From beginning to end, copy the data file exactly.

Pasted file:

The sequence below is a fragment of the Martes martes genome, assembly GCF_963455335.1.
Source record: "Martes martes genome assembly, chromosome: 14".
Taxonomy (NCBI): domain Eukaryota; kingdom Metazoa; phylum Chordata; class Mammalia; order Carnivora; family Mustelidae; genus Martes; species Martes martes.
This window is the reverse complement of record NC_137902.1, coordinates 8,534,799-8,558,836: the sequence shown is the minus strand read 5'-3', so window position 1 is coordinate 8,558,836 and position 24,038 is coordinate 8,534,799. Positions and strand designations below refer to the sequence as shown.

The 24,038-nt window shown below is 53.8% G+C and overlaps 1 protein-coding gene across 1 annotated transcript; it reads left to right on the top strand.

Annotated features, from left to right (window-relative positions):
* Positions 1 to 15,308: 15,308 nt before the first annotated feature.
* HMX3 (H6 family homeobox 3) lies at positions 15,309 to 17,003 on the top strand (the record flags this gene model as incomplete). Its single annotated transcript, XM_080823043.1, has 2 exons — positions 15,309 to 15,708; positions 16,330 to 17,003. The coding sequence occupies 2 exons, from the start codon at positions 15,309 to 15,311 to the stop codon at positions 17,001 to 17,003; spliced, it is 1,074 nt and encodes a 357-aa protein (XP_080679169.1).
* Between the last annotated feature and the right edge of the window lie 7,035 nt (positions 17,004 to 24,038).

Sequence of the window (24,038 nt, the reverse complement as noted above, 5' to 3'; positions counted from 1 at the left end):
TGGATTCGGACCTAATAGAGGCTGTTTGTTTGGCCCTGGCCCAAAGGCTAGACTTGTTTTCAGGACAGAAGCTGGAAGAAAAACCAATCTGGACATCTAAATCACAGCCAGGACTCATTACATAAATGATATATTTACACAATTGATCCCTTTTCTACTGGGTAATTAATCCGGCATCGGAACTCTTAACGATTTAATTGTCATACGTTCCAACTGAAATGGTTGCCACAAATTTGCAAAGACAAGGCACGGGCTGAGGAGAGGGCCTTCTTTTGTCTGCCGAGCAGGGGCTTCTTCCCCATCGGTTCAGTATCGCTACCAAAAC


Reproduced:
The sequence below is a fragment of the Martes martes genome, assembly GCF_963455335.1.
Source record: "Martes martes genome assembly, chromosome: 14".
Taxonomy (NCBI): domain Eukaryota; kingdom Metazoa; phylum Chordata; class Mammalia; order Carnivora; family Mustelidae; genus Martes; species Martes martes.
This window is the reverse complement of record NC_137902.1, coordinates 8,534,799-8,558,836: the sequence shown is the minus strand read 5'-3', so window position 1 is coordinate 8,558,836 and position 24,038 is coordinate 8,534,799. Positions and strand designations below refer to the sequence as shown.

The 24,038-nt window shown below is 53.8% G+C and overlaps 1 protein-coding gene across 1 annotated transcript; it reads left to right on the top strand.

Annotated features, from left to right (window-relative positions):
* Positions 1 to 15,308: 15,308 nt before the first annotated feature.
* HMX3 (H6 family homeobox 3) lies at positions 15,309 to 17,003 on the top strand (the record flags this gene model as incomplete). Its single annotated transcript, XM_080823043.1, has 2 exons — positions 15,309 to 15,708; positions 16,330 to 17,003. The coding sequence occupies 2 exons, from the start codon at positions 15,309 to 15,311 to the stop codon at positions 17,001 to 17,003; spliced, it is 1,074 nt and encodes a 357-aa protein (XP_080679169.1).
* Between the last annotated feature and the right edge of the window lie 7,035 nt (positions 17,004 to 24,038).

Sequence of the window (24,038 nt, the reverse complement as noted above, 5' to 3'; positions counted from 1 at the left end):
TGGATTCGGACCTAATAGAGGCTGTTTGTTTGGCCCTGGCCCAAAGGCTAGACTTGTTTTCAGGACAGAAGCTGGAAGAAAAACCAATCTGGACATCTAAATCACAGCCAGGACTCATTACATAAATGATATATTTACACAATTGATCCCTTTTCTACTGGGTAATTAATCCGGCATCGGAACTCTTAACGATTTAATTGTCATACGTTCCAACTGAAATGGTTGCCACAAATTTGCAAAGACAAGGCACGGGCTGAGGAGAGGGCCTTCTTTTGTCTGCCGAGCAGGGGCTTCTTCCCCATCGGTTCAGTATCGCTACCAAAAC